The San Diego Humane Society has paused dog surrenders due to cases of what it called “strep zoo.” However, the TODAY Show reported that officials in San Diego don’t believe their outbreak is related to the mysterious illness killing dogs.
The San Diego release reported that “four dogs died from Strep zoo at the organization’s San Diego Campus. Strep zoo is a bacteria that is primarily spread through direct contact and fomites. To prevent the spread of the disease, all dogs at the organization’s San Diego Campus are being treated, and staff working with the dogs are required to wear personal protective equipment.”
Officials Offered Suggestions to Dog Owners
“If you have concerns about your dog being present in groups of dogs, such as at an agility event or while boarding, we recommend that you consult with your veterinarian about recommendations for infection prevention and mitigation,” Oregon officials wrote.
They offered these situations for dogs having contact with other dogs:
Make sure all dogs are up-to-date on all their vaccines including canine influenza, Bordetella and parainfluenza.
For event organizers: Dogs should have a health check 12-24 hours before the event. Have a DVM onsite checking dogs for health issues (mild nasal discharge, cough, elevated temperature, being off food).
Please consult with your veterinarian for dog-specific advice before attending any events where dogs are congregated.
According to the Oregon news release, “Periodic outbreaks of Canine Infectious Respiratory Disease Complex (CIRDC) can occur in a dog population and some cases can be serious. Transmitted by respiratory droplets, both viruses and bacteria can cause CIRDC. CIRDC cases more commonly occur in animals housed in settings such as shelters, boarding, or training facilities rather than in animals housed in private homes, especially those with limited access to other dogs.”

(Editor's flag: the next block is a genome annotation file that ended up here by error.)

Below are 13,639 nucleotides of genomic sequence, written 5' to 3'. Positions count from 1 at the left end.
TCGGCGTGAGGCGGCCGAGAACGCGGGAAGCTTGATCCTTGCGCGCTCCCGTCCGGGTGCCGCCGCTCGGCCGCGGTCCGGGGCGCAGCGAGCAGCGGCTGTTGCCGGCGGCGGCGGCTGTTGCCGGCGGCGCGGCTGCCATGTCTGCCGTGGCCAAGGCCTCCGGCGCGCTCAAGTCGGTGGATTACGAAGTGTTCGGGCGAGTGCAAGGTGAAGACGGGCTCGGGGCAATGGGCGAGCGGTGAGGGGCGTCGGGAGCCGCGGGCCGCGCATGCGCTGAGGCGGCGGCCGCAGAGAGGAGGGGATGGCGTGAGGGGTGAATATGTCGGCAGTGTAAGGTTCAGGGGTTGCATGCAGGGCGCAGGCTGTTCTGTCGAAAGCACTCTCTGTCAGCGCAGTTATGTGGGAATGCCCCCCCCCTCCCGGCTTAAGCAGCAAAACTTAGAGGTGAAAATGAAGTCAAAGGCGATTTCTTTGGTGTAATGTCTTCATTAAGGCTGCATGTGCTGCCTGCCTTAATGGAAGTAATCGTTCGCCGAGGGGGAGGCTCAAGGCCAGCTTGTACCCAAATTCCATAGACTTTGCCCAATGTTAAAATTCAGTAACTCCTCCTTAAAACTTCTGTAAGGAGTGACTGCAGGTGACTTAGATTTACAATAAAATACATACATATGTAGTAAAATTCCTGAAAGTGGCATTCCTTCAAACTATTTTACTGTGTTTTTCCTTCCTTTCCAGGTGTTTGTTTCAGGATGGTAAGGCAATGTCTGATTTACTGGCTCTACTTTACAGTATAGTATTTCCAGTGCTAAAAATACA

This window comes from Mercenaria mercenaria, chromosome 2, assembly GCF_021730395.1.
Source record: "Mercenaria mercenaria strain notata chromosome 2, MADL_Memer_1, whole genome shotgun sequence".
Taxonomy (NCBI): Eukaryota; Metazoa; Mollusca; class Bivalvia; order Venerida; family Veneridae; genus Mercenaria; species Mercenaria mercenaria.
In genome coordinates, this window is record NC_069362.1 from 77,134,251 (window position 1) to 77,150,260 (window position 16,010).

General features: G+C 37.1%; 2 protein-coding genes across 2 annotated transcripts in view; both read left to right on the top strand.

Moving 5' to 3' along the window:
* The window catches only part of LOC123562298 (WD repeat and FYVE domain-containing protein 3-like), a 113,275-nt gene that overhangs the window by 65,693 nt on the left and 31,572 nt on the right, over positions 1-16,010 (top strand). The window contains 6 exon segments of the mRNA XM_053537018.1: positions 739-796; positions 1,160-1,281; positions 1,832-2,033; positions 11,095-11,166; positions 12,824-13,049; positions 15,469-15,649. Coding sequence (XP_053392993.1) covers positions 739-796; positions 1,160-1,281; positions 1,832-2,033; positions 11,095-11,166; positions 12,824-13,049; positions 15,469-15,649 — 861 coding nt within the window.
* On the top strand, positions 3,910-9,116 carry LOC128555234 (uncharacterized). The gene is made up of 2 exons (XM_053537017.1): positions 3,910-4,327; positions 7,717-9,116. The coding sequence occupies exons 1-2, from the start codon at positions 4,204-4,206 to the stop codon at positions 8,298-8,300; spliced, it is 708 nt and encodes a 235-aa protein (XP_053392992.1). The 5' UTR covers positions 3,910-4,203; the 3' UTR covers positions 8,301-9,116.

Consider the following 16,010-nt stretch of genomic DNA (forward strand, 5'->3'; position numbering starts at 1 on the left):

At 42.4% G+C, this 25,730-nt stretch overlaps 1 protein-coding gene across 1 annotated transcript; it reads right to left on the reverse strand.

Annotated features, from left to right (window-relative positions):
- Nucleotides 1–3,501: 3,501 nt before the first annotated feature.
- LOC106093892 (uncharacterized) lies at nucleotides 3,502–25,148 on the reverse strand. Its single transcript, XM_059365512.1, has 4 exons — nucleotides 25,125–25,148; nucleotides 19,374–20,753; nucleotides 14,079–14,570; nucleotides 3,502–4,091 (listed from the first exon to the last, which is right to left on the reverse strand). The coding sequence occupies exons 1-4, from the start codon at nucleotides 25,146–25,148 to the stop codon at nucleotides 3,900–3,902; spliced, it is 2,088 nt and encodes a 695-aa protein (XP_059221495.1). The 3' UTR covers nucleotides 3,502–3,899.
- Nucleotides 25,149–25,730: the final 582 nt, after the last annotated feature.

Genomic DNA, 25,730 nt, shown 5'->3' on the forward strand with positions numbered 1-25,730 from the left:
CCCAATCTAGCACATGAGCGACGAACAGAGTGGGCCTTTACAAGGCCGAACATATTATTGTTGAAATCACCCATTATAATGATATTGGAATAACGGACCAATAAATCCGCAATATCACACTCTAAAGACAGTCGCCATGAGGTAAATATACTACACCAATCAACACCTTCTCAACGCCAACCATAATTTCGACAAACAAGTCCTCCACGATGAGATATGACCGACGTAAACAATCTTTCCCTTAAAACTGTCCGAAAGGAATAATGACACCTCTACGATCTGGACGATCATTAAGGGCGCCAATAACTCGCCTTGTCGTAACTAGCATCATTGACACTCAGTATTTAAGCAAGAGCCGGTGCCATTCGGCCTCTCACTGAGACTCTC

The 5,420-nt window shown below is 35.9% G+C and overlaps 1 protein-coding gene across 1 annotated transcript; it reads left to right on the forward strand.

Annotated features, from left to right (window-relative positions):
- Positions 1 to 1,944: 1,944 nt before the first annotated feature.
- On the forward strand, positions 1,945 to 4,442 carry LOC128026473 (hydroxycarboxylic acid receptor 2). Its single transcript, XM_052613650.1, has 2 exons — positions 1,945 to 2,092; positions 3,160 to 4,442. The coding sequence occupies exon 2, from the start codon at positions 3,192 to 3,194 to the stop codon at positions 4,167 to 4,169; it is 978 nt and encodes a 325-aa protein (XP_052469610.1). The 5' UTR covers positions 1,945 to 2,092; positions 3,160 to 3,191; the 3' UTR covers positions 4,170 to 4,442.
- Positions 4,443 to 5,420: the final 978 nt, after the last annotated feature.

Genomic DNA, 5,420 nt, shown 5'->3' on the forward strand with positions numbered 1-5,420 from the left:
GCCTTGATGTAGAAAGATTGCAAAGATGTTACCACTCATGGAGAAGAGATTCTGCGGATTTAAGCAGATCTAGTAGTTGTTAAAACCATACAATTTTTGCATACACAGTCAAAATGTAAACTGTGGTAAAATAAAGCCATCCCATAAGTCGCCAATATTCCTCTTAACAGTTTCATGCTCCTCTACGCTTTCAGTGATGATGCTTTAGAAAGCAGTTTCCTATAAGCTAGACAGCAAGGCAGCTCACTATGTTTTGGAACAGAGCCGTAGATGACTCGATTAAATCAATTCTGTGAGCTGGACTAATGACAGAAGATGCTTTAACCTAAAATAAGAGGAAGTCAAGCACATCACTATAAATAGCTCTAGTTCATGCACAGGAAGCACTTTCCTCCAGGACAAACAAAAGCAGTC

They noted: “Veterinarians treat cases according to the dog’s symptoms and severity of symptoms. Treatment may include antibiotics. Most dogs, especially those vaccinated against respiratory illness, experience a mild illness. Symptoms of CIRDC include coughing, sneezing, nasal and/or eye discharge, and lethargy. If your dog shows these symptoms, please check with your veterinarian.”
To protect their dogs, officials recommended dog owners do the following:
Reducing contact with large numbers of unknown dogs. Just like with other respiratory pathogens, the more contacts your dog has, the greater the risk of encountering a dog that’s infectious.
Reducing contact with sick dogs. This can be harder to determine but if a dog looks sick (coughing, runny nose, runny eyes), keep your dog away from it.
Keep sick dogs at home and seek veterinary care.
Avoid communal water bowls shared by multiple dogs.
Ask your veterinarian for advice on which vaccinations your dog should have. Common vaccinations include canine influenza, Bordetella and parainfluenza.
If it’s sick, consider having your dog tested with a PCR test to help determine the causative agent (viral/bacterial), if possible.